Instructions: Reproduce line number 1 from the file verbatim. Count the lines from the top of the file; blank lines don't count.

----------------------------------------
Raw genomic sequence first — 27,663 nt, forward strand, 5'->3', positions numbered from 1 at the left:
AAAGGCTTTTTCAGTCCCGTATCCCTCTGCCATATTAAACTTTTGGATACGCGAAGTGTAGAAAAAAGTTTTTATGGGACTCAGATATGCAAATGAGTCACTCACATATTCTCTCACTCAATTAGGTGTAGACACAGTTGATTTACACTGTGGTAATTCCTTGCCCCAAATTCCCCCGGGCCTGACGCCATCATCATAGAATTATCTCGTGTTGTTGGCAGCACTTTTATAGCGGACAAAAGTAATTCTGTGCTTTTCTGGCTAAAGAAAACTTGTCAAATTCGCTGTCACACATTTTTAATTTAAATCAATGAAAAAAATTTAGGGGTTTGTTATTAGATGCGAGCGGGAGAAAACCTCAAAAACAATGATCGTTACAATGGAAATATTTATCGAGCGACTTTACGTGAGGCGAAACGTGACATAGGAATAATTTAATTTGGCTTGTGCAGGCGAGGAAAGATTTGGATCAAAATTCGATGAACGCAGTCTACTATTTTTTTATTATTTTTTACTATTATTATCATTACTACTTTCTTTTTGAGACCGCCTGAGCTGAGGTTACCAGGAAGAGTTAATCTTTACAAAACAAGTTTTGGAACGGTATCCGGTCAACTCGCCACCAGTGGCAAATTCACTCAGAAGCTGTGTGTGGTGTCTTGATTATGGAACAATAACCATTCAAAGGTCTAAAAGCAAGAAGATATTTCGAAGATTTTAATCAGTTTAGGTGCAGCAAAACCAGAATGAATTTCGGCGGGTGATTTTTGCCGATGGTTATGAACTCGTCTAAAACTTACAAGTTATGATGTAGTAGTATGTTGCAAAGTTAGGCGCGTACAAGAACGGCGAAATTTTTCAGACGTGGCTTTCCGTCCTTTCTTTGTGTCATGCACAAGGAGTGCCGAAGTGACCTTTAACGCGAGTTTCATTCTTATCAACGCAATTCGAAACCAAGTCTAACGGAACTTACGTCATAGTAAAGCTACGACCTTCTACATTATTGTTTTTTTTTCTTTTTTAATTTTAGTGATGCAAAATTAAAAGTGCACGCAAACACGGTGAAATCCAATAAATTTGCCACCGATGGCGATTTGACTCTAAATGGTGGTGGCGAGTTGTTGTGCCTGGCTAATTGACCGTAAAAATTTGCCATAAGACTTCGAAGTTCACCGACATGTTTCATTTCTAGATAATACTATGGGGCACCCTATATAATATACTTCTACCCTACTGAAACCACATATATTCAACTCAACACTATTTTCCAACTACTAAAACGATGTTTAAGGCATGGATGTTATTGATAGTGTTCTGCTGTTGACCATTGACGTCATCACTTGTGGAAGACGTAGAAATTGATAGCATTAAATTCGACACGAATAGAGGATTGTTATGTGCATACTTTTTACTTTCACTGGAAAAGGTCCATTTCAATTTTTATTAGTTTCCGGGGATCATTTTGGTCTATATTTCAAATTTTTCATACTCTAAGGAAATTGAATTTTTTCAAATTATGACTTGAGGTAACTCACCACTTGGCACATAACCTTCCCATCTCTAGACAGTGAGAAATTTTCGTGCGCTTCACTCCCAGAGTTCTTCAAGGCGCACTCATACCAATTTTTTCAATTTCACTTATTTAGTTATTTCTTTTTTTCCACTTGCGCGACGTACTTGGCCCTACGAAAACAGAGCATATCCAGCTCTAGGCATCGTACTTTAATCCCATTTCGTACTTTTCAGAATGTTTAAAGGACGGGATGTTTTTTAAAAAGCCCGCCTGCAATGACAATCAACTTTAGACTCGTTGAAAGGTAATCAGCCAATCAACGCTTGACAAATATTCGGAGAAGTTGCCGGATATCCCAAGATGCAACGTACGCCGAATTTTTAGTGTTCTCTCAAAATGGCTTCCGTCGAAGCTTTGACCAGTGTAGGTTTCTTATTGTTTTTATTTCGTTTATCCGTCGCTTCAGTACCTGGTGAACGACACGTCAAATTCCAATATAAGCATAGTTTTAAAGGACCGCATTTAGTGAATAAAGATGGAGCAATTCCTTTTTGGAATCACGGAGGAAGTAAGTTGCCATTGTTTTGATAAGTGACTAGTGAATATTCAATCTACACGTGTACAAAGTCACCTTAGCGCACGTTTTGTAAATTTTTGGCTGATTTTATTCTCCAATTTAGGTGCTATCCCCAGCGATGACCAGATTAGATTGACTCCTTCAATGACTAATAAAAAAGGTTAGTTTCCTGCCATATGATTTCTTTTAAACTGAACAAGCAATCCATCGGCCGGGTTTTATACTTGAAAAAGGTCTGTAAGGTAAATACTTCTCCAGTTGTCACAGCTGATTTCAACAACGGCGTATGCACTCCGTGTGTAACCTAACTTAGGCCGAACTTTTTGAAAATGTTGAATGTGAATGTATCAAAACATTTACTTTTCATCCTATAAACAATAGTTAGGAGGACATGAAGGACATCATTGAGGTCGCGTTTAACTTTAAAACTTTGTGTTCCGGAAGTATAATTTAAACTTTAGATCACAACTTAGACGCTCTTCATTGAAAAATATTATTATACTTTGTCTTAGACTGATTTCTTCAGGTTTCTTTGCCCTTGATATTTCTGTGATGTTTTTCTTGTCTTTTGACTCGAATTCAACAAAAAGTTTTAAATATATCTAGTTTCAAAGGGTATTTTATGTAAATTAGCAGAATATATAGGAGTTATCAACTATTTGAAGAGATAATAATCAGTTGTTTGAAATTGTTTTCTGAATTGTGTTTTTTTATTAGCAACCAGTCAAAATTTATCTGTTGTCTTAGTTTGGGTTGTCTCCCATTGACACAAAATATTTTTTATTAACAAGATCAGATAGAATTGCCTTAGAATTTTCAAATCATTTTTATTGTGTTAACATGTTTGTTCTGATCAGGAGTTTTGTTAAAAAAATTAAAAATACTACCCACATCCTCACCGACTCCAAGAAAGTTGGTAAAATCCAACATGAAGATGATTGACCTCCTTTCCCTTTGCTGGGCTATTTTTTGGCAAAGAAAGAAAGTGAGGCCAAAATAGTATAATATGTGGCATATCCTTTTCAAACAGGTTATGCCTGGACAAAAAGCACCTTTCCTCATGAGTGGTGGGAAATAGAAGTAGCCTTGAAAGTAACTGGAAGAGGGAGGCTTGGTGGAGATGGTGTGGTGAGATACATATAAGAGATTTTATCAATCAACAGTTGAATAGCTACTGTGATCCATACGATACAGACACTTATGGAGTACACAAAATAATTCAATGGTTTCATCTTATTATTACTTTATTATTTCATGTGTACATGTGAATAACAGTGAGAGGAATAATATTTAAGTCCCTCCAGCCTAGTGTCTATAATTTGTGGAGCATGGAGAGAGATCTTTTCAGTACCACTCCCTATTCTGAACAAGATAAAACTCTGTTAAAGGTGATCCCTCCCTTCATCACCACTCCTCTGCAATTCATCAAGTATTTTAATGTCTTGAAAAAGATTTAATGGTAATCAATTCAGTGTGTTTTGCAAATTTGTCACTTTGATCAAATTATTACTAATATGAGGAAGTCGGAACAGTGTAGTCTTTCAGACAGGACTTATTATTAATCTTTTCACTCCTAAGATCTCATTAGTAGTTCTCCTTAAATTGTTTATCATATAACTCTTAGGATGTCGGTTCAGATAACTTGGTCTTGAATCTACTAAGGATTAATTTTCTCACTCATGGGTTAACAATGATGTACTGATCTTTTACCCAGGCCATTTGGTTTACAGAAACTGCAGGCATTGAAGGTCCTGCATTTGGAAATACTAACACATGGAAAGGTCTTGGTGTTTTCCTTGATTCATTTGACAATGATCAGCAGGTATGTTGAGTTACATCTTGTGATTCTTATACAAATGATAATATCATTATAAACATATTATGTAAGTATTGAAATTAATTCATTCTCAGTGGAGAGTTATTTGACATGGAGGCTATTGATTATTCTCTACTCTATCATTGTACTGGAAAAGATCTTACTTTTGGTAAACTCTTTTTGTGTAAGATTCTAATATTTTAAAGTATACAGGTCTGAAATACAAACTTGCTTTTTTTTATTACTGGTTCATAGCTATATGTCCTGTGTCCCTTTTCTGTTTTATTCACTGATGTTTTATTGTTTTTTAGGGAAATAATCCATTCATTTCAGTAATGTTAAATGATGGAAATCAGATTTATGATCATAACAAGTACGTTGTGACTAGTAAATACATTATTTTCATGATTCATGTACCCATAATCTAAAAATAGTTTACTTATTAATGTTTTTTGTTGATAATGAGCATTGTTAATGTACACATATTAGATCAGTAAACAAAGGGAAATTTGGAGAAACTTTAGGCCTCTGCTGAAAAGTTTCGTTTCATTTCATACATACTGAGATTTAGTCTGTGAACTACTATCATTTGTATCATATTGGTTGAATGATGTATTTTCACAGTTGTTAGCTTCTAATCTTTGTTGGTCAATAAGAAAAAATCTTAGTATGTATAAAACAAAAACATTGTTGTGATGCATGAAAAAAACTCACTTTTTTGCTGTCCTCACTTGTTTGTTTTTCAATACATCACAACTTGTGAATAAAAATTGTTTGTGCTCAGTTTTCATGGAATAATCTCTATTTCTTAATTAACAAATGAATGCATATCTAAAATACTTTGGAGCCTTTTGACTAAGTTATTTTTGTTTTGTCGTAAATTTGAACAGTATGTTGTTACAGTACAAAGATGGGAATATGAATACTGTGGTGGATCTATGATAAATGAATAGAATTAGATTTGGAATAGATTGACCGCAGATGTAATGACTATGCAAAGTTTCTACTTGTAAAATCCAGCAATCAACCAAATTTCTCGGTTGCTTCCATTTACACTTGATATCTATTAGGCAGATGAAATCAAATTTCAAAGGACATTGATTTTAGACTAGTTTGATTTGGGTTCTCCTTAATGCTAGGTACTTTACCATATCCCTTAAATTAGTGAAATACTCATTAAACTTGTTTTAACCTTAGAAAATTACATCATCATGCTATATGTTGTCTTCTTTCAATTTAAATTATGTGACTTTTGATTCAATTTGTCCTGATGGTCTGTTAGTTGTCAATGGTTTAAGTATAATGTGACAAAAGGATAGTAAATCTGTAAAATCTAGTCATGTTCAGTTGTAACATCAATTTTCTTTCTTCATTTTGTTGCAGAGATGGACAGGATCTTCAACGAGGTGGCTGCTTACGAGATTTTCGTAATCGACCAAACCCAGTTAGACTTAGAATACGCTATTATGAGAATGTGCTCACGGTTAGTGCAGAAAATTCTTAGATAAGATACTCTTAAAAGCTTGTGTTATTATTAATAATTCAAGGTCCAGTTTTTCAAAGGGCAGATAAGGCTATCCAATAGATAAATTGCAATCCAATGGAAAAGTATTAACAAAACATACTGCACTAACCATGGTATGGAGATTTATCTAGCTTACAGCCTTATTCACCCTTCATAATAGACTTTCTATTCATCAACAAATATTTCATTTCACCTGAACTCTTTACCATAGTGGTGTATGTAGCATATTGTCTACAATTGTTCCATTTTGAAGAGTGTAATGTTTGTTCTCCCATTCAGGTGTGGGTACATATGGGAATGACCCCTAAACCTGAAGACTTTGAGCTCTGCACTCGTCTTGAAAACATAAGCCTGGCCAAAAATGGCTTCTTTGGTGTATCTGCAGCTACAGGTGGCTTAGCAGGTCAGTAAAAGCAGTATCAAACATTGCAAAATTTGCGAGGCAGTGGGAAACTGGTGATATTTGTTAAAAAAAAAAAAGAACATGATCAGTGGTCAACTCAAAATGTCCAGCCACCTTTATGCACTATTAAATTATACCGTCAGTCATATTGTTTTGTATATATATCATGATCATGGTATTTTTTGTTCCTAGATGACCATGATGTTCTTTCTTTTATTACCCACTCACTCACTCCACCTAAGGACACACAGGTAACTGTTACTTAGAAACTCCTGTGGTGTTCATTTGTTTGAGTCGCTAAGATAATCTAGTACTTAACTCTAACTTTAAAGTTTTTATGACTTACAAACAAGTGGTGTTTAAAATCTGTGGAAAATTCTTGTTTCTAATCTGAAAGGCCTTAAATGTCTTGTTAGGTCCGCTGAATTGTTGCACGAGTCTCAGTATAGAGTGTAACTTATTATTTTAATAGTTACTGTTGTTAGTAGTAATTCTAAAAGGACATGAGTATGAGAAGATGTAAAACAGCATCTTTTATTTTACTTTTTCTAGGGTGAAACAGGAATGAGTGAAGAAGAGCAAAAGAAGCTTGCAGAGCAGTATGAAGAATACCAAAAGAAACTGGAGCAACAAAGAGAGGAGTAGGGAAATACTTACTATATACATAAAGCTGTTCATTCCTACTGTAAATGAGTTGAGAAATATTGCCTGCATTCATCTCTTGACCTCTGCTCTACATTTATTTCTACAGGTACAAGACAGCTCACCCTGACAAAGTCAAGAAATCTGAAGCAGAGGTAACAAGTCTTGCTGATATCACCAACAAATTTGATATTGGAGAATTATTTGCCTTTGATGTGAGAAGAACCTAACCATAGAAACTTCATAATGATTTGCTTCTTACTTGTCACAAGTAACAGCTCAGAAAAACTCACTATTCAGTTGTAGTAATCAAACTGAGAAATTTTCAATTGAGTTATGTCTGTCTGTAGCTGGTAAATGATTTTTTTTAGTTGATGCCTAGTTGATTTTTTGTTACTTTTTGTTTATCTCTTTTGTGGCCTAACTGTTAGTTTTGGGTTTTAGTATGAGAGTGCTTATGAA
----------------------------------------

Raw genomic sequence first — 27,663 nt, forward strand, 5'->3', positions numbered from 1 at the left: